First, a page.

Georgia health officials said Monday that they have identified the likely source of a measles outbreak in Cobb County, linking a spate of illnesses to a local family of five that traveled to Florida in late September.
Members of the Cobb County family – all of whom were unvaccinated – likely became infected with measles during that trip to Florida, the Georgia Department of Public Health said. The illnesses were never reported to Georgia health officials, who only learned the family’s diagnoses in the course of their investigation into the outbreak of the highly contagious disease.
Also on Monday, the state health agency announced two new cases of measles – siblings of a recently diagnosed Mabry Middle School student. They also were unvaccinated, but are not members of the family infected in September.
The total number of confirmed cases in Cobb County stands at 11, and the total for the year in Georgia at 18. At least 17 of those sickened with measles were unvaccinated.
Health officials said all the cases in Cobb County are limited to three families who live in the same vicinity with children who have spent time with each other. Since the Mabry student was diagnosed, those exposed, including unvaccinated students and at least one adult at the school, have been staying at home.
If the number of cases doesn’t rise during an incubation period that ends Nov. 22, officials said they are hopeful that will signal that the outbreak is contained.
In the United States, most measles cases are the result of international travel. The virus is usually brought here by people who get infected in other countries. Then those travelers spread the disease to people who have not been vaccinated.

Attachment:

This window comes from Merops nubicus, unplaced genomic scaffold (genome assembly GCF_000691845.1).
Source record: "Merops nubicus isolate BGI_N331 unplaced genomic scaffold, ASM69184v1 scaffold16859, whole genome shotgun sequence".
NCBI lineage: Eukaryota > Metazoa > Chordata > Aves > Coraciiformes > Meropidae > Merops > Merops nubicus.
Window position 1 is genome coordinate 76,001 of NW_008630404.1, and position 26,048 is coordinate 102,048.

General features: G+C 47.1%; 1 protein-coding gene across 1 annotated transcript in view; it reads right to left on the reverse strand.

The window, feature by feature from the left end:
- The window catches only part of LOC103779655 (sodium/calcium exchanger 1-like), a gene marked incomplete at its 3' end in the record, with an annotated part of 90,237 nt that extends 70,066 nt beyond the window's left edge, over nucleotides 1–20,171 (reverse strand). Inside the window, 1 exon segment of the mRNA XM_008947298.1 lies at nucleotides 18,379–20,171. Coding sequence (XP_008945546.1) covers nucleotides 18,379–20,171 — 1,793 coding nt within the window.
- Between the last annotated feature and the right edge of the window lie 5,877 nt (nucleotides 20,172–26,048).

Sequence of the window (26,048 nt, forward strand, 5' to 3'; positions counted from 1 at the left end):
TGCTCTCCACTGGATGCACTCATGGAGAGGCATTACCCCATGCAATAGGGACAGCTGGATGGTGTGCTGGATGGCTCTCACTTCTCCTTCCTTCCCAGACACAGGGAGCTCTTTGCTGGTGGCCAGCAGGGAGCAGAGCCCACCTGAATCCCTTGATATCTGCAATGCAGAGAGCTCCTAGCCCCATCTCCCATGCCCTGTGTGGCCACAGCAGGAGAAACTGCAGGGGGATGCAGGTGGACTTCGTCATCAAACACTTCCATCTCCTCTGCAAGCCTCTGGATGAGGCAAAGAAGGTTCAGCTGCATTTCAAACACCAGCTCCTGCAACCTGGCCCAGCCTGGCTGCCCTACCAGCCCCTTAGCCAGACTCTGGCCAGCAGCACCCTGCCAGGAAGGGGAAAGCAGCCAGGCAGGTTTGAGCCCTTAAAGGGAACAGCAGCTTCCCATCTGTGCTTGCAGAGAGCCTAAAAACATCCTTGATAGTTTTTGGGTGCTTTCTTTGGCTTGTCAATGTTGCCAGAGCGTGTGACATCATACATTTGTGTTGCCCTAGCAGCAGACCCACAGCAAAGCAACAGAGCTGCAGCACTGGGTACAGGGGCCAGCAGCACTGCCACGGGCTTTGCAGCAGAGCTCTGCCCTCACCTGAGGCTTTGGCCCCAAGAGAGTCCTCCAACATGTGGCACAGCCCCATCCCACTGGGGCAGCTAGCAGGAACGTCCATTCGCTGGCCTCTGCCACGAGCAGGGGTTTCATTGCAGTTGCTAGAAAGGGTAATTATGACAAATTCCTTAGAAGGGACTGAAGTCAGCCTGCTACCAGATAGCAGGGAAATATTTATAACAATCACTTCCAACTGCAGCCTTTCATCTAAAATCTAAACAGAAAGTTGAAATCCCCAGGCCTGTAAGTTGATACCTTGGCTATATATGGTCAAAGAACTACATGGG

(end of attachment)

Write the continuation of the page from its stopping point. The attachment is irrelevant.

State health officials are asking anyone with symptoms of measles to call a health-care provider first before going into a doctor’s office or hospital.
The measles virus spreads when an infected person coughs or sneezes. Droplets from the nose or mouth become airborne or land on surfaces where germs can live for two hours.
Measles is so contagious that, if one person has it, up to 90%of the people around him or her also will become infected if not vaccinated.
In Georgia, vaccinations are mandatory for public school attendance, but there are exemptions for medical and religious reasons.
An estimated 93.6% of young children in Georgia received the recommended vaccination for measles, mumps and rubella, slightly lower than the national average of 94.7%, according to research published in an October issue of the Centers for Disease Control and Prevention Morbidity and Mortality Weekly Report.
Also in Georgia, 2.5% of kindergartners had an exemption from at least one vaccine, which is the same overall percentage for the U.S.
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